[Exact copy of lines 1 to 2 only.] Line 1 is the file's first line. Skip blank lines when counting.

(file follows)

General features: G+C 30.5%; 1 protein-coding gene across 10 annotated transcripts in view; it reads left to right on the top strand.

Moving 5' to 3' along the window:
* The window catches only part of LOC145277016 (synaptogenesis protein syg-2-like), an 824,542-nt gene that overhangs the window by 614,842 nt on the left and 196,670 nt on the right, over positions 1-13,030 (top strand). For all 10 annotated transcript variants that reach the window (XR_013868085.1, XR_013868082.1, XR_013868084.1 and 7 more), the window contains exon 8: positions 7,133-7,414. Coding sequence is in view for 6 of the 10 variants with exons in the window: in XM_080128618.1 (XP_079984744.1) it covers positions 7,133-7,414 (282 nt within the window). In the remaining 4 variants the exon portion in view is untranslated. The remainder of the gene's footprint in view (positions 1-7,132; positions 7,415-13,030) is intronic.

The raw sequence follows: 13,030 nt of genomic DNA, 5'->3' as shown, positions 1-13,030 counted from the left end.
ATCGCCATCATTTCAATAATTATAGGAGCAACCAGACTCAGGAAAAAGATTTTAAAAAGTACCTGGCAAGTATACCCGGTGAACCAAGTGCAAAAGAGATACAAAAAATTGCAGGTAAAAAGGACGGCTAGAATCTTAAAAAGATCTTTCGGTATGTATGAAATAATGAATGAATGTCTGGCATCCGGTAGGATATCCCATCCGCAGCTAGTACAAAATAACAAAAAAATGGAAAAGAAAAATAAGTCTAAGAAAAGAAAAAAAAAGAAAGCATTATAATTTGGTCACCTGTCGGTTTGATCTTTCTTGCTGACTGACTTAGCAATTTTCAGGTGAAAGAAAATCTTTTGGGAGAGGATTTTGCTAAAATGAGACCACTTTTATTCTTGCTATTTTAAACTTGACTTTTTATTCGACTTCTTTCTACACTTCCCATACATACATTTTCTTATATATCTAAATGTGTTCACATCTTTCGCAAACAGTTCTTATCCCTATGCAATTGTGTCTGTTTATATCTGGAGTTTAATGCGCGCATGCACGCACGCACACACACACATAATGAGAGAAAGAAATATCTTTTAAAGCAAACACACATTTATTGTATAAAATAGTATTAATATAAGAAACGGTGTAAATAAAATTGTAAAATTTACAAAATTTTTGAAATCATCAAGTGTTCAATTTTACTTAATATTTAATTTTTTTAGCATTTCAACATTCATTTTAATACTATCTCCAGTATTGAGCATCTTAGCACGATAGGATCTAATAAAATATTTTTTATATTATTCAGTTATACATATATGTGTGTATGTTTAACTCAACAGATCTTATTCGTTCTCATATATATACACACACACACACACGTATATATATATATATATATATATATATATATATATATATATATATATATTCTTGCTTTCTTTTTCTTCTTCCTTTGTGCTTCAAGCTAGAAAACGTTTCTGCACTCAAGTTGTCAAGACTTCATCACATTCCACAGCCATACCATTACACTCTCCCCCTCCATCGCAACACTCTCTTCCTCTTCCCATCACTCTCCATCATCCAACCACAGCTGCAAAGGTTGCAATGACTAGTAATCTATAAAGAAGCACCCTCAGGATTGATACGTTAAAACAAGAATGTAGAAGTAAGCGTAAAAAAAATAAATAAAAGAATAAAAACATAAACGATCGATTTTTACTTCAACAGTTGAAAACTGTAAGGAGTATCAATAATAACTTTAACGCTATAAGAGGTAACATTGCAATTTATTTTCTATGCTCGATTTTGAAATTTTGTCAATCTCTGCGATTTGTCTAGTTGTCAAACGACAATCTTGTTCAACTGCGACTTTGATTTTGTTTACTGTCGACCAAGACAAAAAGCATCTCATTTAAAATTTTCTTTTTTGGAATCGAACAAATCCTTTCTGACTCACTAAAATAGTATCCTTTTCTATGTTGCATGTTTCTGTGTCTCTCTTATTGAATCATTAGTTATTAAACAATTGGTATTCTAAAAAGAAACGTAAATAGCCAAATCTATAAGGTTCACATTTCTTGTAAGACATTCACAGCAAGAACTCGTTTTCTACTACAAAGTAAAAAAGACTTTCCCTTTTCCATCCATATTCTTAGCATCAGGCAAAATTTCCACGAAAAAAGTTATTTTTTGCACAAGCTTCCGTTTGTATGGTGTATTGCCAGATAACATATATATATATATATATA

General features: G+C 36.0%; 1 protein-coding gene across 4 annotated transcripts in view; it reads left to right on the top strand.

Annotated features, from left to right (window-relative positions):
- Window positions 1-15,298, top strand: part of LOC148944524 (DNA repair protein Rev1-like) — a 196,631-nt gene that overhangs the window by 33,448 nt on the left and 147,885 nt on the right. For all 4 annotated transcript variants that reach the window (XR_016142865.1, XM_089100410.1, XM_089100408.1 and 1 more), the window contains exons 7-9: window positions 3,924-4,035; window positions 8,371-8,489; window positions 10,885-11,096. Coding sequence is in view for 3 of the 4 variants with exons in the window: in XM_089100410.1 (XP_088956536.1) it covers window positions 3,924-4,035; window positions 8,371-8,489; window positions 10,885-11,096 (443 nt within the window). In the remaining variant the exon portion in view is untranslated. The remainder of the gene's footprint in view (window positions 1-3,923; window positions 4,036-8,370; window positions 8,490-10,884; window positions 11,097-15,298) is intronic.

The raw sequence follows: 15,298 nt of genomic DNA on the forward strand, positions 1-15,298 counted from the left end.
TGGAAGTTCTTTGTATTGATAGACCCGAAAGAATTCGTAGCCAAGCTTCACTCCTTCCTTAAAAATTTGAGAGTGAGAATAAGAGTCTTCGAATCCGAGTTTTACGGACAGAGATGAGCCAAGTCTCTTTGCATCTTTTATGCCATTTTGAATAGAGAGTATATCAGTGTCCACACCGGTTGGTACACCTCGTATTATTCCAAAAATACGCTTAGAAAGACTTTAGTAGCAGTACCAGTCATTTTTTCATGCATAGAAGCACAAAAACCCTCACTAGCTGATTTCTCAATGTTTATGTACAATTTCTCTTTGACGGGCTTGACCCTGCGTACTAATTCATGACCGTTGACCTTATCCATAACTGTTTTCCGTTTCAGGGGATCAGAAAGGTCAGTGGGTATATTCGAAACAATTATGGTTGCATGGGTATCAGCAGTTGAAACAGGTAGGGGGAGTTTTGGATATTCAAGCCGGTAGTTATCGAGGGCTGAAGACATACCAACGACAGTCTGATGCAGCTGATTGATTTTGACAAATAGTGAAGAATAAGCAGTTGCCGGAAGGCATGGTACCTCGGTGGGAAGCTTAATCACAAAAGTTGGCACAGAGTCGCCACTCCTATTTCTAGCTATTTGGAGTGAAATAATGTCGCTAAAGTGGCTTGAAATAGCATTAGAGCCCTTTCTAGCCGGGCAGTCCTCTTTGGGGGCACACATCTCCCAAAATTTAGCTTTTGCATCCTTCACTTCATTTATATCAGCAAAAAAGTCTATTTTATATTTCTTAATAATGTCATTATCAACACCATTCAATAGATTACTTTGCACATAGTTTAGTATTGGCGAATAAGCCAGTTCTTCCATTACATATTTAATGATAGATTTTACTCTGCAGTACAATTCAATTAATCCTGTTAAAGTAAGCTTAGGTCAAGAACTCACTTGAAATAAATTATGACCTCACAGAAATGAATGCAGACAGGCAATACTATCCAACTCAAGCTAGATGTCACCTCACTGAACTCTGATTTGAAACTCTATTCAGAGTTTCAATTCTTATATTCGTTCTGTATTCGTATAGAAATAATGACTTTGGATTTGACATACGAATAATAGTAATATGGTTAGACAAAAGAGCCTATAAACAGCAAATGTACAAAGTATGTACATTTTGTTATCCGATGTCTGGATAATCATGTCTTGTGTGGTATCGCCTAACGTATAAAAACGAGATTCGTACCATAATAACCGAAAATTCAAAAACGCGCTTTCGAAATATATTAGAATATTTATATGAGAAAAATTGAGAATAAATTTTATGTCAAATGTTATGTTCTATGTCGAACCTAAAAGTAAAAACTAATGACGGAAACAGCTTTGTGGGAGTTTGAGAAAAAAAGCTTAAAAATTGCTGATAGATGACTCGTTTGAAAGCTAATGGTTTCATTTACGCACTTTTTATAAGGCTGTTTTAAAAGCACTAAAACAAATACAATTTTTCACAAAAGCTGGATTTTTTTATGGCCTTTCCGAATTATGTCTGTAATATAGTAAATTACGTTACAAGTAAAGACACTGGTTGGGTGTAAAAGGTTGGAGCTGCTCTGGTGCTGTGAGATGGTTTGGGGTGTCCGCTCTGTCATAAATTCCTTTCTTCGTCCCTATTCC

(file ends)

General features: G+C 30.5%; 1 protein-coding gene across 10 annotated transcripts in view; it reads left to right on the top strand.

Moving 5' to 3' along the window: